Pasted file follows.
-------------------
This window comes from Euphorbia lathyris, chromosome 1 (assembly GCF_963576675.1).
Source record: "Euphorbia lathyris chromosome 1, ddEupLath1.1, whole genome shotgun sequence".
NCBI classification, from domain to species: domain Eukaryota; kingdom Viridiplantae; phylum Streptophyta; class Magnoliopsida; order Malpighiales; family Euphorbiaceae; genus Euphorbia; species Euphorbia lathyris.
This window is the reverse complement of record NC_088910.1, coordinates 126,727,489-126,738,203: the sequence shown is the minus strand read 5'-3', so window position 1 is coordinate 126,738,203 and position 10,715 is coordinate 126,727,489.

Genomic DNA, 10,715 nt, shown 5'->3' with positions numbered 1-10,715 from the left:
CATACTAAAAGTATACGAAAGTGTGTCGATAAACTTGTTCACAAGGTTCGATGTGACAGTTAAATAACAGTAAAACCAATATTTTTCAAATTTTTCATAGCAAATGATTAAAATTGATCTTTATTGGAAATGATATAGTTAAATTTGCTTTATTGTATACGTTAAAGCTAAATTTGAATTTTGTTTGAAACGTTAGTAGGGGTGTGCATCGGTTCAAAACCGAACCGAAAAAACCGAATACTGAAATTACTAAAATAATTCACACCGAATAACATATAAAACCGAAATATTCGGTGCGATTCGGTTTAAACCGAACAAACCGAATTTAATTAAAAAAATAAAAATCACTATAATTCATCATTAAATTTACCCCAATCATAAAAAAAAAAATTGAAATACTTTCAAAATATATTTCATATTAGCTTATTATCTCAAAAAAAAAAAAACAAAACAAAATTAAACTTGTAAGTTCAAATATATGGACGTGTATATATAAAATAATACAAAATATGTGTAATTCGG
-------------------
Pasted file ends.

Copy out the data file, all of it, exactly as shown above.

This window comes from Euphorbia lathyris, chromosome 1 (assembly GCF_963576675.1).
Source record: "Euphorbia lathyris chromosome 1, ddEupLath1.1, whole genome shotgun sequence".
NCBI classification, from domain to species: domain Eukaryota; kingdom Viridiplantae; phylum Streptophyta; class Magnoliopsida; order Malpighiales; family Euphorbiaceae; genus Euphorbia; species Euphorbia lathyris.
This window is the reverse complement of record NC_088910.1, coordinates 126,727,489-126,738,203: the sequence shown is the minus strand read 5'-3', so window position 1 is coordinate 126,738,203 and position 10,715 is coordinate 126,727,489.

Genomic DNA, 10,715 nt, shown 5'->3' with positions numbered 1-10,715 from the left:
CATACTAAAAGTATACGAAAGTGTGTCGATAAACTTGTTCACAAGGTTCGATGTGACAGTTAAATAACAGTAAAACCAATATTTTTCAAATTTTTCATAGCAAATGATTAAAATTGATCTTTATTGGAAATGATATAGTTAAATTTGCTTTATTGTATACGTTAAAGCTAAATTTGAATTTTGTTTGAAACGTTAGTAGGGGTGTGCATCGGTTCAAAACCGAACCGAAAAAACCGAATACTGAAATTACTAAAATAATTCACACCGAATAACATATAAAACCGAAATATTCGGTGCGATTCGGTTTAAACCGAACAAACCGAATTTAATTAAAAAAATAAAAATCACTATAATTCATCATTAAATTTACCCCAATCATAAAAAAAAAAATTGAAATACTTTCAAAATATATTTCATATTAGCTTATTATCTCAAAAAAAAAAAAACAAAACAAAATTAAACTTGTAAGTTCAAATATATGGACGTGTATATATAAAATAATACAAAATATGTGTAATTCGG